Answer to Quiz #76 - September 10, 2006
Many thanks toBetsy Scott who submitted this week's quiz photo.
Where is this church located?
Answer: Our Lady of Victory Roman Catholic Church
the "Igloo Church" is located in Downtown Inuvik
on Mackenzie Road, Inuvik, Northwest Territories, Canada
Quiz Tip
The details in a picture can be important, but the major features are often the clue that
will give it away. In this case, it was the
shape of the church that was important. It
resembles an igloo.  If you search Google on Igloo Church, you will find many
websites with pictures of Our Lady of Victory Church.
Our Lady of Victory
Imperial Oil Review, Winter 2001 Volume 85  Number 443
The [Igloo] church was designed by a
local Catholic missionary, Brother Maurice
Larocque, and was largely built by
volunteers. Construction began in 1958
and took two years. The problem facing
anyone building in the Arctic is that the
permafrost (that layer of ground that
remains frozen year round) must be
shielded from melting or the building on
top of it will shift and settle and,
consequently, be damaged. Brother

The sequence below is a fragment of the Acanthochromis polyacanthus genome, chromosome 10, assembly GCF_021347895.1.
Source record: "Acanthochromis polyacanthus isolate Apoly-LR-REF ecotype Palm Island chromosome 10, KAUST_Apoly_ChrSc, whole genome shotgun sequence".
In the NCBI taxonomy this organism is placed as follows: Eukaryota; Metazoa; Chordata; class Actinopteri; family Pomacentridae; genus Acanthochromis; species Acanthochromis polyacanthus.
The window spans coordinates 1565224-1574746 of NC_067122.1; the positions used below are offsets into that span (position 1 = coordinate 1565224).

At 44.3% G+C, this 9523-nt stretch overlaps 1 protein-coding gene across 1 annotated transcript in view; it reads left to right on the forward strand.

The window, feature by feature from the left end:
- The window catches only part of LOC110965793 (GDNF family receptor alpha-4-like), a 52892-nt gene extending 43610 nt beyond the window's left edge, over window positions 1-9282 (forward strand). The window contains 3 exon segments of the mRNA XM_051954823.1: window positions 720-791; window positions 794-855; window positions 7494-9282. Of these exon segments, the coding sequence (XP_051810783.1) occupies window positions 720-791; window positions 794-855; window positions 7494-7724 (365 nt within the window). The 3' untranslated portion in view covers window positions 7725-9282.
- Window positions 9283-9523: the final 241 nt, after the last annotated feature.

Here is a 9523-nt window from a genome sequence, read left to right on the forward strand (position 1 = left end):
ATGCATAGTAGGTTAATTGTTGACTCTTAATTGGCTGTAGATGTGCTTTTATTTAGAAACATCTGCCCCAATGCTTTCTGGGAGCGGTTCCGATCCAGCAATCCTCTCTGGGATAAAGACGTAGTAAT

Larocque came up with a unique solution
for the igloo church. It would have a
double shell and would sit on a
gravel-filled, saucerlike structure that
would be set into the ground. The design,
Brother Larocque correctly deduced,
would prevent heat from the building from
transferring to the permafrost.

At nearly 23 metres in diameter and
standing almost 21 metres (about six
storeys) high, the church was not easy to
build, especially in the Arctic, where
supplies are not readily available. Much of
the wood used in the construction was
transported by boat from Fort Smith,
N.W.T., 1,400 kilometres to the southeast.
And, reflecting a spirit of community
cooperation and involvement, the structure
incorporates recycled local materials
ranging from old hockey sticks to
discarded metal sheeting.

The entire cost of building the church was
$70,000, which was a considerable
achievement even by 1958 standards. Our
Lady of Victory was blessed by Bishop
Paul Piché of Fort Smith on August 5,

Much has changed in Inuvik since my first
visit nearly 30 years ago. But not the igloo
church. Now more than 40 years old, it is
still going strong. "It's quite amazing,"
says Garry Smith, a maintenance manager
with the local housing authority and a
member of the congregation who has lived
in Inuvik for a decade. "The structure has
not shifted at all in any way. In this
The Igloo Church
Copyright Harry Palmer 1997
environment, that's a real tribute to its design and the people who built it."
– Wynne Thomas
Two other views of the Igloo Church